5. FATES AND FURIES, by Lauren Groff

Short excerpt: a novel about marriage that offers two critically different narratives, first from the husband’s point of view, and second from the wife’s.

Long excerpt: Every story has two sides. Every relationship has two perspectives. And sometimes, it turns out, the key to a great marriage is not its truths but its secrets. At the core of this rich, expansive, layered novel, Lauren Groff presents the story of one such marriage over the course of twenty-four years.

At age twenty-two, Lotto and Mathilde are tall, glamorous, madly in love, and destined for greatness. A decade later, their marriage is still the envy of their friends, but with an electric thrill we understand that things are even more complicated and remarkable than they have seemed. With stunning revelations and multiple threads, and in prose that is vibrantly alive and original, Groff delivers a deeply satisfying novel about love, art, creativity, and power that is unlike anything that has come before it. Profound, surprising, propulsive, and emotionally riveting, it stirs both the mind and the heart.

 

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Non-Fiction category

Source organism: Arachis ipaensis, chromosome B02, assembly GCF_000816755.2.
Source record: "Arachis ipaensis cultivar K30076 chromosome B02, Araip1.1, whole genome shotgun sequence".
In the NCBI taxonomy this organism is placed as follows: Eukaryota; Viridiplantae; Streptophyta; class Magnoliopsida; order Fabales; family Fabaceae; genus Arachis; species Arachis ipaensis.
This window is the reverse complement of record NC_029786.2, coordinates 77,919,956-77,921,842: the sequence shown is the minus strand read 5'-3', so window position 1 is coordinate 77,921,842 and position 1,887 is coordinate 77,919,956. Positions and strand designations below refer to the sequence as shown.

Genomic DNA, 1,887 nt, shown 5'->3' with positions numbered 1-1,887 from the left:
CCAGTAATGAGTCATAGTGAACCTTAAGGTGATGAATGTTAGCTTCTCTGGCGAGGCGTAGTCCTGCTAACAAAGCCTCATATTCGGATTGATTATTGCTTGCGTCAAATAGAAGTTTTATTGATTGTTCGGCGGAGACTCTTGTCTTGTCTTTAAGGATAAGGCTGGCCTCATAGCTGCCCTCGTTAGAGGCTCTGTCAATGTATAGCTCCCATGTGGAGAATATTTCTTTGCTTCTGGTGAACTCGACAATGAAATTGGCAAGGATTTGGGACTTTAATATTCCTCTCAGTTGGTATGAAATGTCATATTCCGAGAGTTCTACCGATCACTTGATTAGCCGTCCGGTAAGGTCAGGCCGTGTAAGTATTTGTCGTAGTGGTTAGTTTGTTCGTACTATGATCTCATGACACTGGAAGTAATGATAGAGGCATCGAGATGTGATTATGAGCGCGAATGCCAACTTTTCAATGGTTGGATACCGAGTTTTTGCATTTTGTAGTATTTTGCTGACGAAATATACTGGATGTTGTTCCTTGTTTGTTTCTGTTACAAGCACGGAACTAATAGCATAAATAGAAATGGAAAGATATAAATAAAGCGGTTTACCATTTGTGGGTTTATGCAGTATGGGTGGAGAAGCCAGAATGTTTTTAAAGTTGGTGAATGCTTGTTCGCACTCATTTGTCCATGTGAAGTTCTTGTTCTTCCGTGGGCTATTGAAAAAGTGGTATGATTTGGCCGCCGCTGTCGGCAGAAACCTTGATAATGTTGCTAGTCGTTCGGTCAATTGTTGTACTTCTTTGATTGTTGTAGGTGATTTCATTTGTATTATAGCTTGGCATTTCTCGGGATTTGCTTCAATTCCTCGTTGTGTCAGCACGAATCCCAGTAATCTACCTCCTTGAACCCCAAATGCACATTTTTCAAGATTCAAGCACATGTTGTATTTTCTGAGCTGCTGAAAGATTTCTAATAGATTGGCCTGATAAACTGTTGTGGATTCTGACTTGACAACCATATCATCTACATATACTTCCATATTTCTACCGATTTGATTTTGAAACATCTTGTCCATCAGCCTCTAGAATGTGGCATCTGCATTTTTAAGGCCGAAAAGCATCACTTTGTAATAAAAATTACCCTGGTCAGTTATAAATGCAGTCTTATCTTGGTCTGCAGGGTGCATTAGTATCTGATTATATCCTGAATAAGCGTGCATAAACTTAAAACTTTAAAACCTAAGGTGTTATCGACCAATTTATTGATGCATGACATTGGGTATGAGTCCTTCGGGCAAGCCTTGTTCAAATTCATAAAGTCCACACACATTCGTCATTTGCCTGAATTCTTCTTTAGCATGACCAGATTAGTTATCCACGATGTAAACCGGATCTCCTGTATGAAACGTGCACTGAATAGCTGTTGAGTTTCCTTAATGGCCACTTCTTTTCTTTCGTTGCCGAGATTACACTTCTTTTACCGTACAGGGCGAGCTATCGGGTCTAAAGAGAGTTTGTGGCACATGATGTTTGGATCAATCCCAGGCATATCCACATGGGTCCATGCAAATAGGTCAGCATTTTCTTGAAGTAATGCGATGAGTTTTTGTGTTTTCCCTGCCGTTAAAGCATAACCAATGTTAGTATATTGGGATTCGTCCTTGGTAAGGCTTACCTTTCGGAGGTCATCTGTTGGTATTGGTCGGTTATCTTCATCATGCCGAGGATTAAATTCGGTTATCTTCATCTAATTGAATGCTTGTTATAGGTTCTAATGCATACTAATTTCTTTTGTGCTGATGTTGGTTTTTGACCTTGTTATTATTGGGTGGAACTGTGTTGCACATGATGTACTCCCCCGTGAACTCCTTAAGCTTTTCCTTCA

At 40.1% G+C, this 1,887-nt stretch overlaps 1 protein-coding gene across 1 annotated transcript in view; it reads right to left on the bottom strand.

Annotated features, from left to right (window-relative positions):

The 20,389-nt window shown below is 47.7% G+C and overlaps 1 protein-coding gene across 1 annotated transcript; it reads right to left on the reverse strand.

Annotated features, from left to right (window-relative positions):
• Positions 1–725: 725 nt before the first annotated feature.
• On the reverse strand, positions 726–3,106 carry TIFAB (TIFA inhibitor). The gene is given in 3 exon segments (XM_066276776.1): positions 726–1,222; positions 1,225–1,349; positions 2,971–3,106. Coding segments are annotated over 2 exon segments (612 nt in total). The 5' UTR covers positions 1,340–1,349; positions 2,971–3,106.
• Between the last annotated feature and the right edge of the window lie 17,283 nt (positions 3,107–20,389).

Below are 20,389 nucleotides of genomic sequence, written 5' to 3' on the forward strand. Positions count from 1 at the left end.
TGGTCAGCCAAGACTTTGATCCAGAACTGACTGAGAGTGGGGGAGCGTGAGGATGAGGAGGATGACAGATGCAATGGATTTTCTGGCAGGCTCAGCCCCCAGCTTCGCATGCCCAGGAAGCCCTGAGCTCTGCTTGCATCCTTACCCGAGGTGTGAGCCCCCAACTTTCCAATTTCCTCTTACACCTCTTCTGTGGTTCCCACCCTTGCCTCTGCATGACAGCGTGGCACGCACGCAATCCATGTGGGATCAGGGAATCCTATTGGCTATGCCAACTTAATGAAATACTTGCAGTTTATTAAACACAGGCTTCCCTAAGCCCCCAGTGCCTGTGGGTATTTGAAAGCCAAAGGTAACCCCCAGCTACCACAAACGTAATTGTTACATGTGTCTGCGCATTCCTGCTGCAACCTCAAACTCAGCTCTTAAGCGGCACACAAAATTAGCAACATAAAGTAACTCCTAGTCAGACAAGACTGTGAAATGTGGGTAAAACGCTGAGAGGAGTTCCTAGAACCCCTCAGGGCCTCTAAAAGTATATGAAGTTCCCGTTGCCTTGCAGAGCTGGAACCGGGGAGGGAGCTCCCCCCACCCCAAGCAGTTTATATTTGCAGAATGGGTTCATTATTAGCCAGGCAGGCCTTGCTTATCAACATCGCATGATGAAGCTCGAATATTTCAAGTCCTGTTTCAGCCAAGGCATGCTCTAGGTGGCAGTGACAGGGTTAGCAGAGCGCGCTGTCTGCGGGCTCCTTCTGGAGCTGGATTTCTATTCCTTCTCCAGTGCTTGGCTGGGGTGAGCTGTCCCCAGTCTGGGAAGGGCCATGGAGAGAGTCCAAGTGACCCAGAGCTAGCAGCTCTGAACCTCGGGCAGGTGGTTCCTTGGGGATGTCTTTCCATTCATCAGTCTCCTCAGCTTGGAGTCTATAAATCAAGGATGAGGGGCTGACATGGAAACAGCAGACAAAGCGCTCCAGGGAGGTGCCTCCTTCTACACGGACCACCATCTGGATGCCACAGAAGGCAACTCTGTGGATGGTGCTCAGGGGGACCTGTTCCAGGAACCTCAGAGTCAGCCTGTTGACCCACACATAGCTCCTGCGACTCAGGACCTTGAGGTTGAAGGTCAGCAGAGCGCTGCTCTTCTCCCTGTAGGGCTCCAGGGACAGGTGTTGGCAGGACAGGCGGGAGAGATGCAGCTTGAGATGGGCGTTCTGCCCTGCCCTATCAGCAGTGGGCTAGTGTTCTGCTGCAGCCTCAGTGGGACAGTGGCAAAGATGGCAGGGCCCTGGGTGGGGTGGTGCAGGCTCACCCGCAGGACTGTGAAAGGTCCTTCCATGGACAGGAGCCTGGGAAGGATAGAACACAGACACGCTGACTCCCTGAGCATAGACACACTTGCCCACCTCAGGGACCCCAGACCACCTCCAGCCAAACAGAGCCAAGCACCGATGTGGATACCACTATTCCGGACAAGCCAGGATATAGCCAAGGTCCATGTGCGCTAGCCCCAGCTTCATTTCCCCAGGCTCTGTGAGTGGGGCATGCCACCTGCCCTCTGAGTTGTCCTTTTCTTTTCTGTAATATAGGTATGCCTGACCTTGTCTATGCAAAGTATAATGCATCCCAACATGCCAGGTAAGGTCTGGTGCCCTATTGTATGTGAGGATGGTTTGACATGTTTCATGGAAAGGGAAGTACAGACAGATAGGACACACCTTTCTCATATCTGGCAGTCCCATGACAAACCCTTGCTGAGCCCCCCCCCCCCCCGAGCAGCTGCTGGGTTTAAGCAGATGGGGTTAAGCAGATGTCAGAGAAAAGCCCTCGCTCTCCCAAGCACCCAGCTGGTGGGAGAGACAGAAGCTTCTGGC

1. LETTERS TO VERA, by Veladimir Nabakov. Editted and translated by Olga Voronina and Brian Boyd

Short excerpt: for more than half a century, Nabakov wrote to his wife about his books, his meals, and his observations, in exquisite and evocative detail.

Long excerpt: No marriage of a major twentieth-century writer is quite as beguiling as that of Vladimir Nabokov’s to Véra Slonim. She shared his delight in life’s trifles and literature’s treasures, and he rated her as having the best and quickest sense of humor of any woman he had met. From their first encounter in 1923, Vladimir’s letters to Véra form a narrative arc that tells a half-century-long love story, one that is playful, romantic, pithy and memorable. At the same time, the letters tell us much about the man and the writer. We see the infectious fascination with which Vladimir observed everything—animals, people, speech, the landscapes and cityscapes he encountered—and learn of the poems, plays, stories, novels, memoirs, screenplays and translations on which he worked ceaselessly. This delicious volume contains twenty-one photographs, as well as facsimiles of the letters themselves and the puzzles and doodles Vladimir often sent to Véra.

2. SPINSTER: MAKING A LIFE OF ONE’S OWN, by Kate Bolick

Short excerpt: how does a woman move through the world alone? Bolick looks for answers in her own life and in that of others.

Long excerpt: “Whom to marry, and when will it happen—these two questions define every woman’s existence.”

So begins Spinster, a revelatory and slyly erudite look at the pleasures and possibilities of remaining single. Using her own experiences as a starting point, journalist and cultural critic Kate Bolick invites us into her carefully considered, passionately lived life, weaving together the past and present to examine why­ she—along with over 100 million American women, whose ranks keep growing—remains unmarried.